EDITORIAL: Taiwan’s warm weather friend – Washington Times


Taiwan is a mouse stuck between the claws of a feline. The cat is China, of course. Content, for now, to play with its terrified prey, the animal instinct to kill and consume is not likely to stay at bay for long. That’s unless the lurking presence of a more muscular challenger gives the executioner a fright of his own. The United States has played this intimidating role for decades, but a look at crippled President Biden tells the attacker there is no longer any reason to be afraid. He could prove to be Taiwan’s best friend in good weather.

Last summer, Mr. Biden won a loser tag with his hasty surrender in Afghanistan, which left the Taliban foes in charge and hundreds of Americans behind enemy lines. In just two months, China responded to the US withdrawal with vigorous military muscle-building that portends growing uncertainty over Taiwan’s pursuit of independence.

China’s recent recognition of the launch of two nuclear-capable hypersonic missiles signaled an unstoppable ability to annihilate any target on earth at any time. The missiles formed a shot through the US bow, alerting the Pentagon that US Navy ships plying Pacific waters supporting China’s breakaway island province are sitting ducks.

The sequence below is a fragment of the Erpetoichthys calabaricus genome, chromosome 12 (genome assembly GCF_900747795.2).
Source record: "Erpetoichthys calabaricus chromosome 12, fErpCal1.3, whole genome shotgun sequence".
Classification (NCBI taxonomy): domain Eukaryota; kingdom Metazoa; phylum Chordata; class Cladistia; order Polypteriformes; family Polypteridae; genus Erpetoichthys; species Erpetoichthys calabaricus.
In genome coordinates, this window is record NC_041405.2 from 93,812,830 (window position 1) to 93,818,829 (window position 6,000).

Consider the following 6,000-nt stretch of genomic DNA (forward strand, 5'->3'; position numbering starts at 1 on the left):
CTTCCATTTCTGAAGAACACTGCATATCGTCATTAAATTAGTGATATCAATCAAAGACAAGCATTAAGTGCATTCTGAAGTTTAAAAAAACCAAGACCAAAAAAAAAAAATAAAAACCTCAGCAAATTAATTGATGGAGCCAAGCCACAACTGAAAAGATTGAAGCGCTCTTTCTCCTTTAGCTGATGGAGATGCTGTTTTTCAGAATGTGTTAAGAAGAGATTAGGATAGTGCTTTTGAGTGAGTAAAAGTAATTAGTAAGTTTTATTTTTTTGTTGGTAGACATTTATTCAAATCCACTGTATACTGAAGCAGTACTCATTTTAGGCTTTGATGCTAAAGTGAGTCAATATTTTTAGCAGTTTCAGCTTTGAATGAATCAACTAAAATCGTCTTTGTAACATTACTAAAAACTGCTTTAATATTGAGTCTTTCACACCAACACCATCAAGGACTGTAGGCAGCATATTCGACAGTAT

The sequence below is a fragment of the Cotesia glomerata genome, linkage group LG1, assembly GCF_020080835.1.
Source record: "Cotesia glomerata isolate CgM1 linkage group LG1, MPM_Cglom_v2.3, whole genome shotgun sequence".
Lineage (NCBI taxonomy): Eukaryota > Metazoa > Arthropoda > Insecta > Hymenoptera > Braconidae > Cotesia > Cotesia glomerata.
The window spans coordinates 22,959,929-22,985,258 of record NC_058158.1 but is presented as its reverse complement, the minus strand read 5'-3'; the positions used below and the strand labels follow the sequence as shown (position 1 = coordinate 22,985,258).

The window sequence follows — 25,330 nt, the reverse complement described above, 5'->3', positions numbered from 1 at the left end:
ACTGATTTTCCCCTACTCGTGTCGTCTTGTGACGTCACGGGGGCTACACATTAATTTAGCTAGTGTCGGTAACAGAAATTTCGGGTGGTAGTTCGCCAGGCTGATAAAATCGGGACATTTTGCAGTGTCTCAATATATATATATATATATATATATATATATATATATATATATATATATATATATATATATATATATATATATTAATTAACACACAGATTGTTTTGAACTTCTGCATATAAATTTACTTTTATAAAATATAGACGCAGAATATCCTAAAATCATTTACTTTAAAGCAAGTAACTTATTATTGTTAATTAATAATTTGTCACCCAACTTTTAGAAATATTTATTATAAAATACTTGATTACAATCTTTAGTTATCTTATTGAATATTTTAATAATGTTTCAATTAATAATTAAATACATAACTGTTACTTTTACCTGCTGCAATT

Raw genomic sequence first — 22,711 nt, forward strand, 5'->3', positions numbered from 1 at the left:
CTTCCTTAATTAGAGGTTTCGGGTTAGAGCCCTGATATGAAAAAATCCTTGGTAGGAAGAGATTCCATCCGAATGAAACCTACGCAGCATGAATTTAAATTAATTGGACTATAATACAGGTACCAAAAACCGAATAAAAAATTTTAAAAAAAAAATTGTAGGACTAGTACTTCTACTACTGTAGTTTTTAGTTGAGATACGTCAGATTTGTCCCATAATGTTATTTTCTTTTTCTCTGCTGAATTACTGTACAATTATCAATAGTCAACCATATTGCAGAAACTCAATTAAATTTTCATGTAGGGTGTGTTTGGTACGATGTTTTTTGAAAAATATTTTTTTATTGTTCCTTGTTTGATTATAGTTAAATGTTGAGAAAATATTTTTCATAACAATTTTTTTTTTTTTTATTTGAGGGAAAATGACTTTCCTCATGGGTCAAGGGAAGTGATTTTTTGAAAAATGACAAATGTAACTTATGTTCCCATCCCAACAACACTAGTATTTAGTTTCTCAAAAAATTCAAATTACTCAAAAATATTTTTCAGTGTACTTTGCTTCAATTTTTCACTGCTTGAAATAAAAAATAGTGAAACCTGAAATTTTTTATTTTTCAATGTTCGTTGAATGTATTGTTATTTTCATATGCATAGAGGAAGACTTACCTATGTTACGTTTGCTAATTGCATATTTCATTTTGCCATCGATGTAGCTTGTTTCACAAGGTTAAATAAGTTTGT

It is a sad situation when a nation considered “the world’s only superpower” is to hear White House spokeswoman Jen Psaki say that the president “welcomes the fierce competition” from China in the race for power. military space supremacy. Americans and Taiwanese might have thought she was referring to the upcoming Winter Olympics in Beijing. Alas, it was not – China is not playing.

All of this preceded a CNN report last month in which Taiwanese President Tsai Ing-wen admitted that US troops are currently being deployed to help the Taiwan Defense Force improve their defenses. The news prompted the Chinese Communist Party’s Global Times to issue a dazzling response, “The more these people collude with outside forces, the faster the mainland’s punishment will come.” As the island’s secessionist forces seek support and protection, they are also pushing the mainland to decide to resolve the Taiwan issue by force.

These are intimidating words that likely would have gone unwritten if Beijing had received pro-democracy vibes from a US president. Mr Biden’s spectacle tottering at the outer edge of the G20 leaders’ photoshoot stage serves as a fitting, albeit unfortunate, symbol of the US’s weakening grip on world leadership. This could only validate Chinese President Xi Jinping’s decision to skip the rally in Rome and the United Nations climate conference in Glasgow.

After triggering a pandemic that killed 5 million people without repercussions, China now has Taiwan trapped in its clutches and no one to challenge its reabsorption of the island. Until a bold American leader reappears from the 2024 presidential election, desperate Taiwan will have to rely on President Biden as a friend of the good weather.

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